Happy hens once more in Co. Meath
When Ray Reynolds, of Reynolds Farm Eggs in Gillstown, Navan, Co. Meath, noticed his hens were behaving differently, he knew something wasn’t right.
“When I walked through the flock, they were very nervous and seemed reluctant to go into the house,” Reynolds explained. After enlisting the help of his poultry vet, his vet decided to set some red mite traps and monitor the problem.
Poultry red mite infestation is second only to infectious bronchitis as the biggest cause of economic loss in layer and breeder operations in the UK and Ireland.
Red mite live and rapidly breed within the hen house and the surrounding areas; but they are light sensitive.
Adult and nymph stages emerge only at night from their colonies, hidden in the darkest places, to crawl onto and suck blood from the birds. This is before they retreat to darkness again for the day.
Thomas Gallagher, intensive territory manager for MSD Animal Health, explained: “Mite bites are painful and create skin irritation, which contributes to high-stress levels in infected birds.
Signs can include anaemia, loss of condition and the kind of restlessness that Ray was seeing.
A new poultry red mite treatment
The traps indicated a high level of infestation in the shed, so Ray’s vet recommended a new poultry red mite treatment.
“This was the first time the vet had prescribed the product, as it was only launched last month by manufacturers MSD Animal Health,” Gallagher said.
Heralded as a breakthrough in the fight against poultry red mite, it is a systemic treatment administered in drinking water.
Maureen Prendergast, veterinary advisor for MSD Animal Health, explained: “Traditional treatments applied to the outside of the birds or used in the poultry houses can be difficult to administer and potentially toxic to workers and hens.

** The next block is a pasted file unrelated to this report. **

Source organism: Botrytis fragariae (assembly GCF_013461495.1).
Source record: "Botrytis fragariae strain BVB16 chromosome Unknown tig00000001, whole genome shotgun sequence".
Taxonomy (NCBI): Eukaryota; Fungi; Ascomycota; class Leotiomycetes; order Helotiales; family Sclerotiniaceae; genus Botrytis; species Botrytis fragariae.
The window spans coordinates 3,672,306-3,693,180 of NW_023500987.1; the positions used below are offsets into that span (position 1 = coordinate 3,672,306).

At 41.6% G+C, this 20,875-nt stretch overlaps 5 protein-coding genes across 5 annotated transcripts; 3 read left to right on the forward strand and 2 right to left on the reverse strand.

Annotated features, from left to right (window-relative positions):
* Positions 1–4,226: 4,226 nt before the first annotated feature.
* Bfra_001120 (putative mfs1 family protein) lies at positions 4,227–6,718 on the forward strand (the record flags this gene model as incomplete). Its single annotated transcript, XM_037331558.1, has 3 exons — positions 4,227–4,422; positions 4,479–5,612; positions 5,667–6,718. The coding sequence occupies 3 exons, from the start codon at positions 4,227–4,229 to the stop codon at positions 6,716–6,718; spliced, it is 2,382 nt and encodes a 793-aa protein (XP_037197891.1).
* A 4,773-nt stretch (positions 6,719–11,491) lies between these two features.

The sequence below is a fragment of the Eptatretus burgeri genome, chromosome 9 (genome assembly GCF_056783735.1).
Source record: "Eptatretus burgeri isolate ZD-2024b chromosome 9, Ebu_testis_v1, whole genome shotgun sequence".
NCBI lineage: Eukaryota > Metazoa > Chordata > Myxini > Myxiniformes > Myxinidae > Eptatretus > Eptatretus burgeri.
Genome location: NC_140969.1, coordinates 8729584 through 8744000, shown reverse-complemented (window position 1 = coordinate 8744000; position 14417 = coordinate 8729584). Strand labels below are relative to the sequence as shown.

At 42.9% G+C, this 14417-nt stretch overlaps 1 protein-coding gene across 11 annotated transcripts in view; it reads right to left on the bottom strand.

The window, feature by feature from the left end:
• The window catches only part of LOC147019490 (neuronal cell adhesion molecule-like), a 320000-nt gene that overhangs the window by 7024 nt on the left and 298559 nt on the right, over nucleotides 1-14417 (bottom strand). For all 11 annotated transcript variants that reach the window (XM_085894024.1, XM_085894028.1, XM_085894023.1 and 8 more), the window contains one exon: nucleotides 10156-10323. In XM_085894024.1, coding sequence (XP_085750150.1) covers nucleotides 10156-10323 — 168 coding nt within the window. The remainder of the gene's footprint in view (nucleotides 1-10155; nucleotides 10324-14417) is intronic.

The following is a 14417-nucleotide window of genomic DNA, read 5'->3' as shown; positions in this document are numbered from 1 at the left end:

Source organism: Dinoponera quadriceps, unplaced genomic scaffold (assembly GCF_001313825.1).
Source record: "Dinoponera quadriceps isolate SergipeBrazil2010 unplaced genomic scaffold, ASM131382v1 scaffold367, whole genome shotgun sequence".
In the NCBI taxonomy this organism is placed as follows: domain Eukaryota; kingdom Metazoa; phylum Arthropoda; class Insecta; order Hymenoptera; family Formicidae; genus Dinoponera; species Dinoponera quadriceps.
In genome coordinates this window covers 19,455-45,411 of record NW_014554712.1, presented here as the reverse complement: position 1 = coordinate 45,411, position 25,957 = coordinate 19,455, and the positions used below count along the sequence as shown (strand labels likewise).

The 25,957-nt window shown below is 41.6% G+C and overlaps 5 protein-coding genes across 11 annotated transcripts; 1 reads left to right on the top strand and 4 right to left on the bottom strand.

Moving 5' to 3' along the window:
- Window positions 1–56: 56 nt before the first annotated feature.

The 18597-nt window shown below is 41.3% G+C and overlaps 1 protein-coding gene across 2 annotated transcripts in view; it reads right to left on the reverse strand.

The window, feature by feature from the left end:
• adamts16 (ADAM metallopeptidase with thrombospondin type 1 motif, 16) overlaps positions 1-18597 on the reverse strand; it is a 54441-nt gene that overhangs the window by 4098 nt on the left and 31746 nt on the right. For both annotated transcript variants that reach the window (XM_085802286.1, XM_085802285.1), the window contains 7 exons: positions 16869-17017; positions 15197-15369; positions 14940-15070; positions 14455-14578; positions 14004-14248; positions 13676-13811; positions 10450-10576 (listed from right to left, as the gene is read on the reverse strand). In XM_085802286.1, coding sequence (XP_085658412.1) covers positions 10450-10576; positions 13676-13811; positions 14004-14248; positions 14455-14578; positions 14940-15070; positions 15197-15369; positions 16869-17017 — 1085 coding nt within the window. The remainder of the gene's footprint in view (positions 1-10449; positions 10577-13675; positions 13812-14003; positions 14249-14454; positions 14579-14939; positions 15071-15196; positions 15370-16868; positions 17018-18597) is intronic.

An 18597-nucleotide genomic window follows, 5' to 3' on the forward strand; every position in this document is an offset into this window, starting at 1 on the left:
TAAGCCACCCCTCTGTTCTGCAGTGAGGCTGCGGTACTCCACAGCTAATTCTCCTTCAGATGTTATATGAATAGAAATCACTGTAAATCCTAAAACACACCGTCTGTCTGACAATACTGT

We can now treat the whole flock through the drinking water and the red mites are killed when they suck the blood of the treated birds.
Enforcement of the EU directive controlling poultry disinfectants and mite powders (Biocidal Product Regulation 528/2012) has led to a reduction in the number of control options available to poultry farmers.
This product is a fully-licensed treatment with a withdrawal period of zero days for eggs and 14 days for meat, combined with a favourable safety profile.
The treatment was added to the hens’ drinking line via the dosing pump. Reynolds added: “It was really easy to treat all 8,000 birds using the drinker.
You just need to check the water lines before you start to make sure the medicine can go through properly and you’re away.
Hens must be give two doses – one week apart – to be successful.
“Red mite suck blood in the later stages of the life cycle. The life cycle can be as short as seven days; by giving two treatments you can be sure you have dealt with the mites causing the problem,” Prendergast added.
“When I went back to the farm for the second treatment, I could already see a considerable difference in the condition of the birds. Now we’ve completed the treatment, Ray reports that there is no evidence of mites in the shed.
“However, red mites are easily brought onto farms via people, equipment, egg crates and the like. We’ll be working together to come up with a strategy to prevent any further problems.”
Reynolds concluded: “Right from the day after the first treatment, I noticed a difference.
The birds seemed more settled and more like themselves. Now we’ve done the second treatment, they are right back to normal. Their feathers look better and they seem happier.
Farmers wanting to assess and reduce the red mite presence on-farm should talk to their poultry vet and integrate any treatments into a wider biosecurity and flock health planning strategy.
Further information is available from your veterinary practitioner, the product SPC (summary of product characteristics) or MSD Animal Health, Red Oak North, South County Business Park, Leopardstown, Dublin 18, Ireland.